Many people think of succession planning as an old person’s problem – something you do once you decide to exit your business. This is far from the truth, although it's not surprising the misconception exists.
In planning this blog I conducted a quick Google search of the question 'what is succession planning?' to test the common perceptions. The first result (from an Australian government website!) provided the following answer: "A succession, or exit plan outlines the things you will do when you sell, close or transfer ownership of your business."
I beg to differ. Succession planning should not be something you do when it's time to exit: it is a young person’s pathway to building a valuable business.
Succession planning is about creating a sustainable business that will continue to operate successfully into the future, whether you stay in the business or not.
Wikipedia had a much better definition:
Organizations use succession planning as a process to ensure that employees are recruited and developed to fill each key role within the company. Through one's succession-planning process, one recruits superior employees, develops their knowledge, skills, and abilities, and prepares them for advancement or promotion into ever more challenging roles. Actively pursuing succession planning ensures that employees are constantly developed to fill each needed role.
We’re big supporters of succession planning and having a succession plan, and we provide advice on this area of business to our clients.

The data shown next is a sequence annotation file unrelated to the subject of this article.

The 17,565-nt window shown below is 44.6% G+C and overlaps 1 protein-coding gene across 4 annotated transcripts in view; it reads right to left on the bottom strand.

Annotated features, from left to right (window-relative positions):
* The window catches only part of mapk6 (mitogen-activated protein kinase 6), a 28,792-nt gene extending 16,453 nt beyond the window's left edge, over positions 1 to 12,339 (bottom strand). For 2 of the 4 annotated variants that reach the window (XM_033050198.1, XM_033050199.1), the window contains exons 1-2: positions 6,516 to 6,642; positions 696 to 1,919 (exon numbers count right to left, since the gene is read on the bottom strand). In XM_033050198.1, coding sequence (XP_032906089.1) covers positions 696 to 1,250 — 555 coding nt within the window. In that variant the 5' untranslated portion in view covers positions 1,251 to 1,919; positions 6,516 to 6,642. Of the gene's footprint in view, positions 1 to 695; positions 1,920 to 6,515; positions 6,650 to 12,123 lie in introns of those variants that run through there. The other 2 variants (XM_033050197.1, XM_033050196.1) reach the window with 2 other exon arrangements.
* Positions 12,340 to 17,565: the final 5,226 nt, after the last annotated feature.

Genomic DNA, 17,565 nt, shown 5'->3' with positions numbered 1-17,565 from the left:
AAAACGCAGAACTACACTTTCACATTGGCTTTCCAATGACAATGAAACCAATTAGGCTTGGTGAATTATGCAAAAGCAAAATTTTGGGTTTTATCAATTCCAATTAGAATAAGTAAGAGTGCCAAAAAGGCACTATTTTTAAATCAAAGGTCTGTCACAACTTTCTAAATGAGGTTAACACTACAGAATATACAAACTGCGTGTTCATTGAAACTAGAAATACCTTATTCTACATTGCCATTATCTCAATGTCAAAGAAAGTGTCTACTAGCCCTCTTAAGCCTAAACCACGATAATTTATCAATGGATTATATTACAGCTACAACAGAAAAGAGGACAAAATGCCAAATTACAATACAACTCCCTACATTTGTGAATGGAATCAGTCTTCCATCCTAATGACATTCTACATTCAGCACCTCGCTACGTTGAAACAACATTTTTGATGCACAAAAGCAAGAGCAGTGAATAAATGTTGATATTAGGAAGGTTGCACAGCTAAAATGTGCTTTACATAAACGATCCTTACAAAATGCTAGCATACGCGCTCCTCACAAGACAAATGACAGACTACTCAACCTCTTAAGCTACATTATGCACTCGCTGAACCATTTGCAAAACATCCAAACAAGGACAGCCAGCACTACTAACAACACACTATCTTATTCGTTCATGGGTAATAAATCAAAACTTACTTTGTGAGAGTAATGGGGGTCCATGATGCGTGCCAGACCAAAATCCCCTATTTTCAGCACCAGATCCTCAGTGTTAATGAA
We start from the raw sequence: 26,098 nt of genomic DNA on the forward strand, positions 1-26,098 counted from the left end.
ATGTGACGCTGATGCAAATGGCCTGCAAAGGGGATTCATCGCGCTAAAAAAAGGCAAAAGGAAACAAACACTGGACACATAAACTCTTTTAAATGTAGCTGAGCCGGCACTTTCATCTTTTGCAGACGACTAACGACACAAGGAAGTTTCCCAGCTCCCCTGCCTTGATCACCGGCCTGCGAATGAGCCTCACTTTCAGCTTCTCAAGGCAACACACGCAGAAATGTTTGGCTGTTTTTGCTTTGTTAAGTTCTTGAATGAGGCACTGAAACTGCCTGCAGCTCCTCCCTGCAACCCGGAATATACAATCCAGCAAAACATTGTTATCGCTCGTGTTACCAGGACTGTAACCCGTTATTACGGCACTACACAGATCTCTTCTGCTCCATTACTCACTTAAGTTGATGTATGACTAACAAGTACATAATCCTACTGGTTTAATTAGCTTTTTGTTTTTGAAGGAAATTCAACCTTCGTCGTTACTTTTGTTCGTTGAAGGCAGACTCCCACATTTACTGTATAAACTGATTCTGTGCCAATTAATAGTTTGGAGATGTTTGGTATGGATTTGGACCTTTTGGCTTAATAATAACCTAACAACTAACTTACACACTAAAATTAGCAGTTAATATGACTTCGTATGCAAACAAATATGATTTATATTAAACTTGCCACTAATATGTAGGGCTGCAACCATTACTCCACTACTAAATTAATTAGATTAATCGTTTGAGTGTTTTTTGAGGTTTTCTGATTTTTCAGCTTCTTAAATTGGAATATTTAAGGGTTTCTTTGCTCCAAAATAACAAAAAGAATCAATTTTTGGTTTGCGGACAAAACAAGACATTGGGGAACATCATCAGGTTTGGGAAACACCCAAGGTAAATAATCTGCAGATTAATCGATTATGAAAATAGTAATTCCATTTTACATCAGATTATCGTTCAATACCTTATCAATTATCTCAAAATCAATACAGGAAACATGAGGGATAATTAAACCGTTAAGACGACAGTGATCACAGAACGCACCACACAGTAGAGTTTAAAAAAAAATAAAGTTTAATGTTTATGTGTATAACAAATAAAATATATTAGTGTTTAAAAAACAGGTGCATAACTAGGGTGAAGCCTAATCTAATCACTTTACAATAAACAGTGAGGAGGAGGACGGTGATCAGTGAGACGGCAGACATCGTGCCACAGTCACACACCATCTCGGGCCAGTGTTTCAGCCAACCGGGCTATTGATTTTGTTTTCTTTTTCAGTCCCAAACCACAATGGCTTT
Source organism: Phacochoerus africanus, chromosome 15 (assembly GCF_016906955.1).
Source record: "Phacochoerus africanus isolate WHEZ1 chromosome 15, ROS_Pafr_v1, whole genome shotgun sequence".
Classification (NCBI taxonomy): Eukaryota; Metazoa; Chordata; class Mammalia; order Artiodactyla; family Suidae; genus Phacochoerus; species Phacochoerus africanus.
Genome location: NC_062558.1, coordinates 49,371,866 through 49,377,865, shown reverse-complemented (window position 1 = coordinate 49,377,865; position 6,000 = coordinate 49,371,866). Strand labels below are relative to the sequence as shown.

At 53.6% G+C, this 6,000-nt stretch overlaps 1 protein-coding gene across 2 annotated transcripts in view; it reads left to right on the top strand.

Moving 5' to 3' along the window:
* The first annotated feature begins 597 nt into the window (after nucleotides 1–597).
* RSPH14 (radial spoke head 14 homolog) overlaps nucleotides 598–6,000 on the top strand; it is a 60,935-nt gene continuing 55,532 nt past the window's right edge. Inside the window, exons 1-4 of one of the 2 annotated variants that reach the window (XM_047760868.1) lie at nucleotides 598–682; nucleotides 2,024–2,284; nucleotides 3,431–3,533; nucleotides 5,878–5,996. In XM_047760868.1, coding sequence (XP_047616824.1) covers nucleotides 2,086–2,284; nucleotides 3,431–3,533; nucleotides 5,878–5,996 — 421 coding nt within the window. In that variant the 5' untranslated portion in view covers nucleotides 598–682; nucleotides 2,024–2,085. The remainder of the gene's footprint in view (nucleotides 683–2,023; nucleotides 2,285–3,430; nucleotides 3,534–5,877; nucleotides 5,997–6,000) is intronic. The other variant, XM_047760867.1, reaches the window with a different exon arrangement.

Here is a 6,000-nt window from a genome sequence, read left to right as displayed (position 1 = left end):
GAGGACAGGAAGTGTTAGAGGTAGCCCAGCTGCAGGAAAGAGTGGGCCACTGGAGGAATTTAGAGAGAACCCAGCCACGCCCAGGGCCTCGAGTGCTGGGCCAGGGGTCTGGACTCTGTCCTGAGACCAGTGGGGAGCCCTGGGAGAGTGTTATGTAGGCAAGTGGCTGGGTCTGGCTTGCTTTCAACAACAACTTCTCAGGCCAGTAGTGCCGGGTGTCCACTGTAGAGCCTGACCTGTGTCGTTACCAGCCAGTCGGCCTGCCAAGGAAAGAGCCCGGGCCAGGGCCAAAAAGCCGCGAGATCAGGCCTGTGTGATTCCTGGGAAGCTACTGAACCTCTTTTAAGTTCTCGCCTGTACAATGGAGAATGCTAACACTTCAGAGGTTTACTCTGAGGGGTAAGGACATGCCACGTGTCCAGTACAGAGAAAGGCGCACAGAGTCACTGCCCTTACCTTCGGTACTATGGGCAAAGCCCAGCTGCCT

When should I start succession planning?
If you are a business owner or director of a company that has been operating for some time, and you’re only now saying “we need to create a succession plan”, you’ve already missed a great opportunity to build incremental value.
However, while it’s never too early to start thinking about your succession strategy and developing the skills of your team and business capability, it's also never too late.
The first thing the leader of a mature business should do is sit down with senior staff and/or family members and talk about their succession goals.
How to use our Business Succession Scorecard
We have created the Business Succession Scorecard so you can rate your business’ preparedness for succession based on several key parameters:
- Decision making
- Forced exit
- Business transition.
The final items in the scorecard – Forced Exit and Business Transition – are really the acid tests for determining whether your business is sustainable and has value i.e. will it survive without me, and let’s see what the market thinks!
If you have future-proofed your business by having a well thought out and implemented succession strategy, the business should thrive even if you’re not there, and the market should reward you.
If you would like support to develop a succession plan for your business, contact the team at JPAbusiness on 02 6360 0360 for a confidential, obligation-free discussion.
James Price has over 30 years' experience in providing strategic, commercial and financial advice to Australian and international business clients. James' blogs provide business advice for aspiring and current small to mid-sized business owners, operators and managers.